Coal tar works for me, but only in the strongest formulation. I use T-Gel Extra Strength and Polytar. In the past these have been difficult to find where I live in California, and I have bought them online from a Canadian source, but recently I’ve seen tar shampoos on the shelf in pharmacies here.

Coal tar’s a bit of an oddity. It is not a pure substance that can be easily quantified. It is a mixture of apparently up to 20,000 organic compounds, and it’s a traditional treatment for scaling skin diseases that reduces inflammation and itch and kills microbes. Which of the 20,000 compounds are doing what is anyone’s guess, and there have occasionally been claims that coal tar causes cancer. I don’t take these seriously because there has never been a conclusive study and if there were a large risk we’d know about it by now. (See a recent study here.) I think that it matters very much which brand of coal tar you use, because different brands are probably from different sources and contain different stuff.

What I DO take seriously is the increased sensitivity to UV that comes with using tar shampoo. The days I use it, I often find I get lightly sunburned on my face. Sunburn = cancer risk. So if I were going to spend a day outside, I’d be careful not to use tar shampoo that morning.

The more I learn about eczema, though, the more I understand that we might not want to use a strong antiseptic on our head too much. We probably have a flora of beneficial bacteria and fungi living on our scalps, and we ought to keep them healthy while killing off the S. aureus etc. that cause us so much grief.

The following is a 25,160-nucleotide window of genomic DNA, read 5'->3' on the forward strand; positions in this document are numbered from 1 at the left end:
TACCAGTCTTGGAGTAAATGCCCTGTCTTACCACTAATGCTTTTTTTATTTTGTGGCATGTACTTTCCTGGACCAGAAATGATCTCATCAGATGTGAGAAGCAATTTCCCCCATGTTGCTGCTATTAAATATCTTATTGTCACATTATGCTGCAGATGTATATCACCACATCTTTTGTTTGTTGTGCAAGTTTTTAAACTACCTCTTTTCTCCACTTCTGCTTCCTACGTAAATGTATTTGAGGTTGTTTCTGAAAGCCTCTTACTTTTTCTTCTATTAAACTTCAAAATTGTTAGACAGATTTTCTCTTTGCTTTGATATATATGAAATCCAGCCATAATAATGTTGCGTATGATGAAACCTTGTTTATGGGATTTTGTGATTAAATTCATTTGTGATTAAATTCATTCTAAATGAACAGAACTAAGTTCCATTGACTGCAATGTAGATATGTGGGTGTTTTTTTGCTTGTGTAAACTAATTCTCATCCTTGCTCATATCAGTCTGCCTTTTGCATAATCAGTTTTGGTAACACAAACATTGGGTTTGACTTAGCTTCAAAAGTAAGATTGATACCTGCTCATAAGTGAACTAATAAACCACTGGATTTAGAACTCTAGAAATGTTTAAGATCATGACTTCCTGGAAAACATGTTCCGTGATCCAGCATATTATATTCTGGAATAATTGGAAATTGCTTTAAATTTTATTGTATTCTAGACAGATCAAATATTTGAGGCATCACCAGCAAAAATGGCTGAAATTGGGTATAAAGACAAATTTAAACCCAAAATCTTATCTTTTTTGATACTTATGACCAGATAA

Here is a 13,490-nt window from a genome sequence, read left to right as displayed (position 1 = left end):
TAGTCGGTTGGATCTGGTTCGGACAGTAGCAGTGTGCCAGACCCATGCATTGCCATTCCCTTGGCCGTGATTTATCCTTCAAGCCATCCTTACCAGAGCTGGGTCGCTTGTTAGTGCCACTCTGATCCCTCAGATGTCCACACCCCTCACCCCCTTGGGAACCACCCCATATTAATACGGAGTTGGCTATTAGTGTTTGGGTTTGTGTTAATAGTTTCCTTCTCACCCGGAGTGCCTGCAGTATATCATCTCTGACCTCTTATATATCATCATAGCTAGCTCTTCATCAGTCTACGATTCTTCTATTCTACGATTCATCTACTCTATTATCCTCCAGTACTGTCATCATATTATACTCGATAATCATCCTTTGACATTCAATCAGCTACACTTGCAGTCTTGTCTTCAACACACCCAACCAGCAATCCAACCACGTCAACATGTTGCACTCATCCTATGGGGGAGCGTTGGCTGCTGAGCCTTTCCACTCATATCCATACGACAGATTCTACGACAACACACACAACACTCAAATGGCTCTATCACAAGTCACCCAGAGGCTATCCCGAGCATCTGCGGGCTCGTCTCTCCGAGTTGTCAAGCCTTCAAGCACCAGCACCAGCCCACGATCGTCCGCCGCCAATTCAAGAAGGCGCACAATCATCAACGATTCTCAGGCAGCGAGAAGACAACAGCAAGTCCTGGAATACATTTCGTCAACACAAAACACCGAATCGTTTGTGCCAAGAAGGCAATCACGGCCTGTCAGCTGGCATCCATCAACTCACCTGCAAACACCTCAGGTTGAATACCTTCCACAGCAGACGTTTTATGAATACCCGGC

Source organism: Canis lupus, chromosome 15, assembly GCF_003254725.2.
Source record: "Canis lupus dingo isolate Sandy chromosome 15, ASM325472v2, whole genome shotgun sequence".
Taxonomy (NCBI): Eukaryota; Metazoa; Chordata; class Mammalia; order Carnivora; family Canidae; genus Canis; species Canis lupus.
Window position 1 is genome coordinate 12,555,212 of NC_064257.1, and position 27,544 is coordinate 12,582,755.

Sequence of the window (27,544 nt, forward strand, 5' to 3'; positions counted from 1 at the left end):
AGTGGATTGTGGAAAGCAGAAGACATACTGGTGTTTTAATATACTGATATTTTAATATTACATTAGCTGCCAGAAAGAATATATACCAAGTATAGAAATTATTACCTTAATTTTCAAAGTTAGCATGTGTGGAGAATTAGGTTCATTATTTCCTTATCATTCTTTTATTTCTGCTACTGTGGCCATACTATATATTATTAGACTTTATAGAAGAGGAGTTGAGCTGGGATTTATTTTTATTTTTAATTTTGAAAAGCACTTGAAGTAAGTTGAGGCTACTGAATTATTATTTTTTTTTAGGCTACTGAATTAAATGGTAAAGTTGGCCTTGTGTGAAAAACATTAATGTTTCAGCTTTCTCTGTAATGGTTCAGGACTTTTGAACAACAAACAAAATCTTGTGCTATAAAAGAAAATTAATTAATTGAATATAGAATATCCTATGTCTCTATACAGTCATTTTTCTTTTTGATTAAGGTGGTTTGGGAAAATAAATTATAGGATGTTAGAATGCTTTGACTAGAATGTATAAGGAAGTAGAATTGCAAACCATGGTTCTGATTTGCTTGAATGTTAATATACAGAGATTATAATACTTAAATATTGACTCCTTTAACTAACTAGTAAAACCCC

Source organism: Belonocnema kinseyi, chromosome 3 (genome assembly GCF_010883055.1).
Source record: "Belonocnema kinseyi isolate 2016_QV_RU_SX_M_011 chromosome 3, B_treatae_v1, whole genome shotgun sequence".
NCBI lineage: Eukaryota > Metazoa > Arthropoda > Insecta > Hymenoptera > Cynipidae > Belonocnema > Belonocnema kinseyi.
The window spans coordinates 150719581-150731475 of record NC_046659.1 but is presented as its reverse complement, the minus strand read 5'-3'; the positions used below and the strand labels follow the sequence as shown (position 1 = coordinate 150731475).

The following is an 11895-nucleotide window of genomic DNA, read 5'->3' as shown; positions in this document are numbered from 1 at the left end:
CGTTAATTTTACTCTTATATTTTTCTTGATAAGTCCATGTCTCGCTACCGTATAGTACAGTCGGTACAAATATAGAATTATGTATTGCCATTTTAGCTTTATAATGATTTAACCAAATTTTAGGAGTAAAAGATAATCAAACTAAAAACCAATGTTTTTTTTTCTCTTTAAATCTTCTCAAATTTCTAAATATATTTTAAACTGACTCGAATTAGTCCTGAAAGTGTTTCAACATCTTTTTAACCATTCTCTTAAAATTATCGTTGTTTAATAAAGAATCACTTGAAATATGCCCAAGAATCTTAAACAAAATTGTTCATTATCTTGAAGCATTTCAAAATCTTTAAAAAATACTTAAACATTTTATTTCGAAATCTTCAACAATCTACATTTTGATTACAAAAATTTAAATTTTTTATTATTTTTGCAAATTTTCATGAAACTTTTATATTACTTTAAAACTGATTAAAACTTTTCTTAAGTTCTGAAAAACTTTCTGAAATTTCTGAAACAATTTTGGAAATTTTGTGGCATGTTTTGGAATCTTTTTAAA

Lastly, for moisturizing: every morning, and after I shower (which I do not do every day), I rub jojoba oil into my scalp. Jojoba’s a very light oil, and it doesn’t make my head too greasy. I think grapeseed or walnut oil would also do the job, but olive oil would be too heavy. Sometimes, when I have really dry skin, I have resorted to rubbing Eucerin into my scalp, but this is a bit gross.

What are your solutions to cooling itch and moisturizing on your scalp? I’d be interested to hear them.

Monday, May 9, 2011

Gil Yosipovitch on alternative therapies for itch

The basic problem with treating chronic itch is that there is no cure for most conditions, including eczema. But several approaches reduce the severity by a significant amount. Some of these approaches are “Western” medicine, which I take to mean they are based on refined drugs manufactured by a pharma company. Some are “alternative,” which includes acupuncture, probiotics, “Chinese medicine” (that is, herbs that probably contain active ingredients that have not been isolated and refined into “Western” drugs), and others. Gil Yosipovitch, a world expert on itch, combines both in his approach, without overt prejudice--as long as the alternative component is not patently ridiculous.

Psychology plays a large part in Y’s method. “There are a lot of issues involved in the suffering that are beyond dermatology,” he says. “We use a lot of meds that come from psychology.”

He works with an acupuncturist. He collaborates with a practitioner of healing touch.

Here’s an aside: my own mother practices healing touch, and in past years I have mocked her for it, because there is no way that waving your hands over someone’s body is going to cause physiological changes through the medium of some imaginary “energy field” that has no connection with the laws of physics. But here’s the rub: if the patient believes there is such a connection, then I acknowledge that it is possible that undergoing healing touch could relax the patient and, via psychological paths, relieve itch or pain. Won’t work for me, though; I don’t believe in it!

“I’m a physician--I’m OK with the placebo effect,” Y says. Y doesn’t care, as long as the patient feels better. He found out that his acupuncturist has expertise in itch, and his patients who undergo acupuncture see their symptoms relieved by 20-30%. That’s better than he sees with most drugs. “Why should I prescribe drugs with side effects?” he asks. “We don’t know everything.” One of his patients was taking “enough meds for an elephant,” but they didn’t do much, and it was healing touch that appeared to improve his condition.